Feminist Camille Paglia On Transgenderism: 'The Cold Biological Truth Is That Sex Changes Are Impossible'
In an interview with The Weekly Standard, writer Camille Paglia, who has never been afraid of confrontation (she identified herself publicly as a lesbian in the 1960’s) had some strong comments about trangenderism, saying, “The cold biological truth is that sex changes are impossible.”
Asked by Jonathan Last why there has not been an open confrontation between feminism and transgenderism, Paglia responded that there has already been such a confrontation in the United Kingdom, citing the transgender community’s attacks on iconic feminist Germaine Greer and radical Australian feminist Sheila Jeffreys, the author of Gender Hurts.
Paglia noted, “Jeffreys identifies transsexualism with misogyny and describes it as a form of ‘mutilation.’ She and her feminist allies encountered prolonged difficulties in securing a London speaking venue because of threats and agitation by transgender activists.”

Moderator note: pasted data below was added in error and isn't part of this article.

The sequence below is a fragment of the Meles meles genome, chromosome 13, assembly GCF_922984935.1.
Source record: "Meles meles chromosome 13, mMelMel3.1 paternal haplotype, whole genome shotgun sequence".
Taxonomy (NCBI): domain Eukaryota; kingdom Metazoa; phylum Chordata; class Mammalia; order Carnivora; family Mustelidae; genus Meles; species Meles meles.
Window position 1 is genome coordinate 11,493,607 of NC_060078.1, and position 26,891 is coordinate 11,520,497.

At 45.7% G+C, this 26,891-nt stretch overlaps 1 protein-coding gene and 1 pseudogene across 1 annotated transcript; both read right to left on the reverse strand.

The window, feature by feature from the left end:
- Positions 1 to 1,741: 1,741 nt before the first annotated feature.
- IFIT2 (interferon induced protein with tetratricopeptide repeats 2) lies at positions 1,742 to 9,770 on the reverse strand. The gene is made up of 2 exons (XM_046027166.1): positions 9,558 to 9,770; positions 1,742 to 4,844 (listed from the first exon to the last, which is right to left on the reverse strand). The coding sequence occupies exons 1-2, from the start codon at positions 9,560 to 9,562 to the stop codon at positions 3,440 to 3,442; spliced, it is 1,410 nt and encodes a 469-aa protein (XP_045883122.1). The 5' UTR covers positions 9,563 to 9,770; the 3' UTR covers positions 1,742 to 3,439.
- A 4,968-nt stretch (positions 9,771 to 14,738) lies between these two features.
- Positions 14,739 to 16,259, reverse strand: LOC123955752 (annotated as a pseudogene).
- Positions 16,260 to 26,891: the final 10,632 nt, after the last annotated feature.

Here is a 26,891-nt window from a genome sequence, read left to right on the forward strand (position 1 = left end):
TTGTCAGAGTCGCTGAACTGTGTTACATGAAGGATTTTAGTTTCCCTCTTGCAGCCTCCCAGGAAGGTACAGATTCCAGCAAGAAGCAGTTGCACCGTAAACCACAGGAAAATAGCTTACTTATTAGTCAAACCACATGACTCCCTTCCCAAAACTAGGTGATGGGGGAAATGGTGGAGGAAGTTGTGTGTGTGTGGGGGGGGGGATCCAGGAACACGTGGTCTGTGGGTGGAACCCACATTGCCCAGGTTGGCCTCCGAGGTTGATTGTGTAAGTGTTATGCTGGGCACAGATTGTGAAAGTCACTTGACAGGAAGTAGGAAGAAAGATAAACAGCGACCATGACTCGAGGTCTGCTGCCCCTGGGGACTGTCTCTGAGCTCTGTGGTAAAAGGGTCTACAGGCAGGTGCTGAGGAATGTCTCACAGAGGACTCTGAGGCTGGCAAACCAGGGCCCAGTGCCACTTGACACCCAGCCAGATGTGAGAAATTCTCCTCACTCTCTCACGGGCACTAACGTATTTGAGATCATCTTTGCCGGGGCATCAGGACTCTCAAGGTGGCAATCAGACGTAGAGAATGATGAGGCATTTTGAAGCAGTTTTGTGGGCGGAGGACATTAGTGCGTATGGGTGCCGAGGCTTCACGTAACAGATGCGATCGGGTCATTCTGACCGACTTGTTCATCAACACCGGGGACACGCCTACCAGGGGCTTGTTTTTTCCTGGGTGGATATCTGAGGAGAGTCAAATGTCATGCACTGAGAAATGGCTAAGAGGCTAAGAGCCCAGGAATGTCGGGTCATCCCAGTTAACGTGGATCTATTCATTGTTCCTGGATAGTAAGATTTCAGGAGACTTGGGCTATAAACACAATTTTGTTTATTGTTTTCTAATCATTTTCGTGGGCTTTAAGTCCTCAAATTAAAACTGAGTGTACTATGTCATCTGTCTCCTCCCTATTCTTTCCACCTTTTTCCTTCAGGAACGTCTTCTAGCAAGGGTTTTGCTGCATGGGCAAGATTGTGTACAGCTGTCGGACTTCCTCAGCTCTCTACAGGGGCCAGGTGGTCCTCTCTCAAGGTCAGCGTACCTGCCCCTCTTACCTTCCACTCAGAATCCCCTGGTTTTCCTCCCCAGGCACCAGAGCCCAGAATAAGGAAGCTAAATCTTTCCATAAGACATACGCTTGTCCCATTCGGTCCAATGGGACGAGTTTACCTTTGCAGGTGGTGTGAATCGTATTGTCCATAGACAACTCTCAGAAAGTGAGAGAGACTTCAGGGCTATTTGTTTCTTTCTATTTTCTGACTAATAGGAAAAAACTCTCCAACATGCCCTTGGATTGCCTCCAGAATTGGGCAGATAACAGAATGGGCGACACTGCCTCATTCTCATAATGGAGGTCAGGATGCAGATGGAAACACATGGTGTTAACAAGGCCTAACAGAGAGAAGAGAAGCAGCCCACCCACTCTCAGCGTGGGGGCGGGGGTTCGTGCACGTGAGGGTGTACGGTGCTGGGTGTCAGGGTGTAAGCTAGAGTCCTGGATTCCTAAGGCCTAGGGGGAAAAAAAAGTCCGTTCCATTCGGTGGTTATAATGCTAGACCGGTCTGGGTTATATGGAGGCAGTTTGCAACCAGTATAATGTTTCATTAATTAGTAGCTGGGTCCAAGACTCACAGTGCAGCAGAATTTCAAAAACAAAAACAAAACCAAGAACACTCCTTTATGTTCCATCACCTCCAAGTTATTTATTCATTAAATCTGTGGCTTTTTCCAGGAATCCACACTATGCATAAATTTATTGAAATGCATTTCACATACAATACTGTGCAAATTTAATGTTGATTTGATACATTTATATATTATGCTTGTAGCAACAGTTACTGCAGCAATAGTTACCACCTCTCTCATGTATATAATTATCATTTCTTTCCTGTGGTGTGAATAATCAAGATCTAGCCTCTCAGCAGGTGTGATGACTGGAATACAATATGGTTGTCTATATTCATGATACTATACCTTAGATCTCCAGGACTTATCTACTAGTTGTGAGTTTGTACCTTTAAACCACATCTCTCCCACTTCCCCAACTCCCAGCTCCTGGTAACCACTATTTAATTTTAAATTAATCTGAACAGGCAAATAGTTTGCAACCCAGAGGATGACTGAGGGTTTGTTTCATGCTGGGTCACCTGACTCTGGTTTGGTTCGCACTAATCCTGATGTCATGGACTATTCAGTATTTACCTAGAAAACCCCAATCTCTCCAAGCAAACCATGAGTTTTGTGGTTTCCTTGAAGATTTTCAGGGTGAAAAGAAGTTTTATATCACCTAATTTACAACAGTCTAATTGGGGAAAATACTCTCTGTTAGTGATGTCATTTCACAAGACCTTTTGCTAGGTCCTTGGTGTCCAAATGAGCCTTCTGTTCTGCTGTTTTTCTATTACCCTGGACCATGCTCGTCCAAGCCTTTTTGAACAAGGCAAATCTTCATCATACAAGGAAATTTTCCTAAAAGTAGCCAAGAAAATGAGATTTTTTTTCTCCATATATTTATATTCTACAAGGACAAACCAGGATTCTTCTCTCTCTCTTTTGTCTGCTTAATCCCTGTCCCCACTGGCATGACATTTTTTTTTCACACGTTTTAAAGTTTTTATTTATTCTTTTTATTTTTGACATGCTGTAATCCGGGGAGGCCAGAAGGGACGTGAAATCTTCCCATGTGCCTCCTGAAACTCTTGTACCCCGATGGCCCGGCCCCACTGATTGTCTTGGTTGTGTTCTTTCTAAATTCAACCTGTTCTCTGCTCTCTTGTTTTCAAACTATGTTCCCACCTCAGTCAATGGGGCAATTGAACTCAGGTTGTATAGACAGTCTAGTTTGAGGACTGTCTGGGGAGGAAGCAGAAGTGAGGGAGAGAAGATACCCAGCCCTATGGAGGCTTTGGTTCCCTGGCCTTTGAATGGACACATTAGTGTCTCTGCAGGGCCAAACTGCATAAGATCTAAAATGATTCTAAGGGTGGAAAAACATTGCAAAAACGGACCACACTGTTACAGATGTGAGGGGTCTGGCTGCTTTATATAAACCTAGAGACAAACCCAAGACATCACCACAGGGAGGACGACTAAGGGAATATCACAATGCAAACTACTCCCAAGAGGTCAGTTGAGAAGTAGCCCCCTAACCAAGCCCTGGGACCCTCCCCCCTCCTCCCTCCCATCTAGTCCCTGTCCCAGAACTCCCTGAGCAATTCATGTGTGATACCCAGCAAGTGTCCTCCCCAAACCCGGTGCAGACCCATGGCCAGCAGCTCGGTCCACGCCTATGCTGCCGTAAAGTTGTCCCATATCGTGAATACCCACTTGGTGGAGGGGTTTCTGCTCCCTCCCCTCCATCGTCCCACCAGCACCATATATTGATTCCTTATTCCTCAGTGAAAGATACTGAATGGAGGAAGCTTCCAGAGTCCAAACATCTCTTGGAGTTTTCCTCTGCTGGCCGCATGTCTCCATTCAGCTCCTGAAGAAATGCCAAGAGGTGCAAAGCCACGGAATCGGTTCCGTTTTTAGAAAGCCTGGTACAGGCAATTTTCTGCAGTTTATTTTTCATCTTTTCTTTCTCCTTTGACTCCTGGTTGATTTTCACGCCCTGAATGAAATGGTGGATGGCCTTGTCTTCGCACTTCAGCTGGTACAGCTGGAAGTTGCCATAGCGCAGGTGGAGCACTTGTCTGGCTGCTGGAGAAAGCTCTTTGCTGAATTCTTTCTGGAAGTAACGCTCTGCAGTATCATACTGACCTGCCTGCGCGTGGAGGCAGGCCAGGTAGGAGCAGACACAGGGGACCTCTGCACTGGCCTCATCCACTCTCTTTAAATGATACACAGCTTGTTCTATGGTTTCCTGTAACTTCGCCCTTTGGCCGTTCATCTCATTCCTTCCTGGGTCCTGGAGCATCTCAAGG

I am highly skeptical about the current transgender wave, which I think has been produced by far more complicated psychological and sociological factors than current gender discourse allows. Furthermore, I condemn the escalating prescription of puberty blockers (whose long-term effects are unknown) for children. I regard this practice as a criminal violation of human rights. It is certainly ironic how liberals who posture as defenders of science when it comes to global warming (a sentimental myth unsupported by evidence) flee all reference to biology when it comes to gender.
Then, the shot straight from the hip: “The cold biological truth is that sex changes are impossible. Every single cell of the human body remains coded with one's birth gender for life. Intersex ambiguities can occur, but they are developmental anomalies that represent a tiny proportion of all human births.”
Paglia added, “Like Germaine Greer and Sheila Jeffreys, I reject state-sponsored coercion to call someone a ‘woman’ or a ‘man’ simply on the basis of his or her subjective feeling about it.”